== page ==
The Christmas ads have been running for some time now. You’ve seen them. You’ve heard them. You’re already tired of them. How does that happen? How does something as exciting as Christmas - and take that on whatever level you want to take it: cultural, religious, theological, family, ritual and tradition, deep meaning and wondrous beauty, lump in the throat producing, tear in the eye provoking, whatever - but how does something as exciting as Christmas become boring? Become tedious? Become “not again!”?
I’ll tell you. Because all that stuff, all those ads aren’t really about Christmas. They’re about gifts and about giving. Which is good stuff! Don’t get me wrong. I love gifts. Getting them, certainly (anyone who wants my list, I’ll give it to you!). But mostly giving them. I love finding, buying, procuring, making gifts to give to people I love. I just do. And who could get tired of that? The giving and receiving of gifts, signs of love and acceptance and being claimed and welcomed. You don’t have to spend a lot of money to give gifts. But for them to really do the task intended you have to spend a lot of love.
But, the question for this bible study is this: Have I ever given an indescribable gift? Or received one? Now, let’s define terms here. There have been those occasions when the gift I have given my wife, for example, elicit a raised eyebrow or a puzzled demeanor; a sound of uncertainty or expression of incredulity. As in “what in the world were you thinking?” Let’s be clear, it wasn’t indescribable in the strictest sense. Because this expression was quickly followed by a string of description. Which, come to think about it, might have been more about the giver than the gift. But still, hardly indescribable.
What is an indescribable gift? Why bring it up? Why set the bar so high that we can’t ever achieve it? Because that is what it sounds like is going on. Who in the world trades in indescribable gifts? Well, Paul says God does.
2 Corinthians 9:6-15 The point is this: the one who sows sparingly will also reap sparingly, and the one who sows bountifully will also reap bountifully. 7 Each of you must give as you have made up your mind, not reluctantly or under compulsion, for God loves a cheerful giver. 8 And God is able to provide you with every blessing in abundance, so that by always having enough of everything, you may share abundantly in every good work. 9 As it is written, "He scatters abroad, he gives to the poor; his righteousness endures forever." 10 He who supplies seed to the sower and bread for food will supply and multiply your seed for sowing and increase the harvest of your righteousness. 11 You will be enriched in every way for your great generosity, which will produce thanksgiving to God through us; 12 for the rendering of this ministry not only supplies the needs of the saints but also overflows with many thanksgivings to God. 13 Through the testing of this ministry you glorify God by your obedience to the confession of the gospel of Christ and by the generosity of your sharing with them and with all others, 14 while they long for you and pray for you because of the surpassing grace of God that he has given you. 15 Thanks be to God for his indescribable gift!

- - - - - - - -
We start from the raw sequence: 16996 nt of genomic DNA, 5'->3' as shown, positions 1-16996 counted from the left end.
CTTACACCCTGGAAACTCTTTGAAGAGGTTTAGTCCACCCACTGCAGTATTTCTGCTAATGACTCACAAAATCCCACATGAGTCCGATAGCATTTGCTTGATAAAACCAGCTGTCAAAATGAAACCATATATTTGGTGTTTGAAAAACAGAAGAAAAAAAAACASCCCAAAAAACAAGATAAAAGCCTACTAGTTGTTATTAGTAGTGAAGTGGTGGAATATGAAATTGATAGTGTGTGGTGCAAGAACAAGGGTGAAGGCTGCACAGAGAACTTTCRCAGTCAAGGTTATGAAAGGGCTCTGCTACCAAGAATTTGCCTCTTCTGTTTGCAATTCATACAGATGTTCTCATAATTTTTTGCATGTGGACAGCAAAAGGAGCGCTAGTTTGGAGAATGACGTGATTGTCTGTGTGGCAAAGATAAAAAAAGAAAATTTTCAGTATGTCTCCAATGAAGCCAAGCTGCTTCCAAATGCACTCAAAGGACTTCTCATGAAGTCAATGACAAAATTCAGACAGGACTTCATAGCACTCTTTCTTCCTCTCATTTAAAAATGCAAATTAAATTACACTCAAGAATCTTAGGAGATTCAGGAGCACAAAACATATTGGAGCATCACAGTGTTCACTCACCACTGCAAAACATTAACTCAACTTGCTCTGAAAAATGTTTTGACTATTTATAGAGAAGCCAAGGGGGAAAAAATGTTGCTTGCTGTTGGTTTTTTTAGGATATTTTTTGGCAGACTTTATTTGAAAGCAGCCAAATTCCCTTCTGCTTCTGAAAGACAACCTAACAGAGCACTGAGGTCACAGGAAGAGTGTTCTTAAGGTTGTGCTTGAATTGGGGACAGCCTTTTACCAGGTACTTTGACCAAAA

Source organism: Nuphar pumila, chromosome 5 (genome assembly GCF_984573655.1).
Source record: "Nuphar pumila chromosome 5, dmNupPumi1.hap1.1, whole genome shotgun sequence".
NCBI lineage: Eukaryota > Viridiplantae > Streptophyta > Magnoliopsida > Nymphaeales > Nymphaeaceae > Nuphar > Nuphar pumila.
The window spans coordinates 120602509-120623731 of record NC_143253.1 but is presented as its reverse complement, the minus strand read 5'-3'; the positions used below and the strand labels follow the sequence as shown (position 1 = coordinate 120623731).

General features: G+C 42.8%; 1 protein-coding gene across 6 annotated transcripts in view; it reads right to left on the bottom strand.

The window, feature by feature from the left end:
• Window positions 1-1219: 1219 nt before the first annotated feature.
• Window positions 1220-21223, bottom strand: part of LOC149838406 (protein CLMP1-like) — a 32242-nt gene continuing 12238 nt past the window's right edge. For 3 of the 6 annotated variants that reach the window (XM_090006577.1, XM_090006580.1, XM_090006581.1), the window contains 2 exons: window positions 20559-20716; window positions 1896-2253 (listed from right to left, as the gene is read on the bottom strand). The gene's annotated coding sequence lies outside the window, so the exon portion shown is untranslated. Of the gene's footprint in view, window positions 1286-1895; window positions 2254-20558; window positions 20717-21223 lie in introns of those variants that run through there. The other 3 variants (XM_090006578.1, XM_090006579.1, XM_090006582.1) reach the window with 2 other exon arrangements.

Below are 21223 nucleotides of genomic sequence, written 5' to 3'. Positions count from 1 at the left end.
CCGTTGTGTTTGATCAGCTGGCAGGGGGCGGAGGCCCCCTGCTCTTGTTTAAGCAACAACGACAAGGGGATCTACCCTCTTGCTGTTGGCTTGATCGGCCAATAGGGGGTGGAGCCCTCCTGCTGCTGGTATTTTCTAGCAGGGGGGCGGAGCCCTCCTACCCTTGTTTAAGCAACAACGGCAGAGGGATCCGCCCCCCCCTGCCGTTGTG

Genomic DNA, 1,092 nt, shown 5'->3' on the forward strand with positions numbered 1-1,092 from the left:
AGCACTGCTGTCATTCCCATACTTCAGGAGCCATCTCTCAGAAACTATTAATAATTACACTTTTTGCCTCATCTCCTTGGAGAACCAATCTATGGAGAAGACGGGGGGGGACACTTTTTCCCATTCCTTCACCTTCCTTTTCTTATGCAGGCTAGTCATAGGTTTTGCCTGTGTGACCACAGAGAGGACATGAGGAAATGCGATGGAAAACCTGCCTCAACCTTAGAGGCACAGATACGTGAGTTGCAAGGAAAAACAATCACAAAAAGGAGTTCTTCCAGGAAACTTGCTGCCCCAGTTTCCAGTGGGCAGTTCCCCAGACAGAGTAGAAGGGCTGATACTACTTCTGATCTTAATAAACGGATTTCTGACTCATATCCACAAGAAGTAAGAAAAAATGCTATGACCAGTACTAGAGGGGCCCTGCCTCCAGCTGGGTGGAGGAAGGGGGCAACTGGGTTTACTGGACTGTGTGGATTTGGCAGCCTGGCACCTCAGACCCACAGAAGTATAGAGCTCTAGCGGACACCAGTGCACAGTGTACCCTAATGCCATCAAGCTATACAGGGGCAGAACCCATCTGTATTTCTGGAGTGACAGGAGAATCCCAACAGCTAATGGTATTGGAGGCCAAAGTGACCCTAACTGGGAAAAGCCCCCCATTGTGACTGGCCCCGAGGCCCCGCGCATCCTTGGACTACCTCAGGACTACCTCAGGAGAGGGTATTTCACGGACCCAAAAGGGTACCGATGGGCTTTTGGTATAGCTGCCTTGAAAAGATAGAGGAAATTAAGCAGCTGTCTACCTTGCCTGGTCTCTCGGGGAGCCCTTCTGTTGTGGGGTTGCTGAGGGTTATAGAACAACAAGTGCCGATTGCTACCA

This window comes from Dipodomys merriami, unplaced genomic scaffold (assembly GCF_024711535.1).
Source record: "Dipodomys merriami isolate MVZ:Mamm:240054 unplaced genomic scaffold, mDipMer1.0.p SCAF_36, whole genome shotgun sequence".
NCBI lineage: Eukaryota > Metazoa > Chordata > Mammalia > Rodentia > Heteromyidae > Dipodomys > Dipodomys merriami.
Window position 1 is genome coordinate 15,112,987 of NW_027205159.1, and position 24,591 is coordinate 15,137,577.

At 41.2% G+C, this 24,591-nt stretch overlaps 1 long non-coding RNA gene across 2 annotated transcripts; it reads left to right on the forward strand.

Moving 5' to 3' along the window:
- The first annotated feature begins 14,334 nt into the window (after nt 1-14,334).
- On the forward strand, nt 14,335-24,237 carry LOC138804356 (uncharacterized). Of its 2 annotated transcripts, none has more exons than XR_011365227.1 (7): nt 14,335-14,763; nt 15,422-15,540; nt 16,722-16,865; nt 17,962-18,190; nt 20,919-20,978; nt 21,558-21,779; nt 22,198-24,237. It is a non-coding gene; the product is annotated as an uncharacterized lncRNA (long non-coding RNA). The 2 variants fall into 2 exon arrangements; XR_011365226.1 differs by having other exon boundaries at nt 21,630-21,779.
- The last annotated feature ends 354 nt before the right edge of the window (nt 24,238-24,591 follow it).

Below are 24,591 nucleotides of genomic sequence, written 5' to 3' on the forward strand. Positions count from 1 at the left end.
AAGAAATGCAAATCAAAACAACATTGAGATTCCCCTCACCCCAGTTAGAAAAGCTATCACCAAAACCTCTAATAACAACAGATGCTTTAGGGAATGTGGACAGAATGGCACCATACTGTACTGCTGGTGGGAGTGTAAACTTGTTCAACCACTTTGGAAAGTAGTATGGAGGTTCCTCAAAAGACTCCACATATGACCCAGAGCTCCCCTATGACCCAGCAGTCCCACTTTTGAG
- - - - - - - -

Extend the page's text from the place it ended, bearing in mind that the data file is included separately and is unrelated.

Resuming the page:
The point is this. Trust Paul to get to the point. And then trust him to circle around and around it, turn it into a series of metaphors and images, make allusions and then find likes and opposites, and finally throw up his hands and sing a song about it, a song that turns out to be a song of praise to God. Cause, you know, that how he deals with stuff. Important stuff. Faith centering stuff. Like God and Faith and Law and Grace and Eternity and Obedience and Money. Wait, what? Money? A Faith centering item? Well, yes, Paul thought so. And was quite serious about it. He talks about giving in these verses. (In case you aren’t from the Aldersgate Camp, we are concluding our brief stewardship drive with a pledge Sunday here on Thanksgiving week.) He talks about giving abundantly, sacrificially, giving in a way that we notice it. And he talks about our attitude while giving. Give with willingness, give with joy, give - he even seems to imply - with laughter. I know, a bit odd that Paul. But still, it sounds exciting, it sounds powerful. It sounds like something we just might want to be a part of.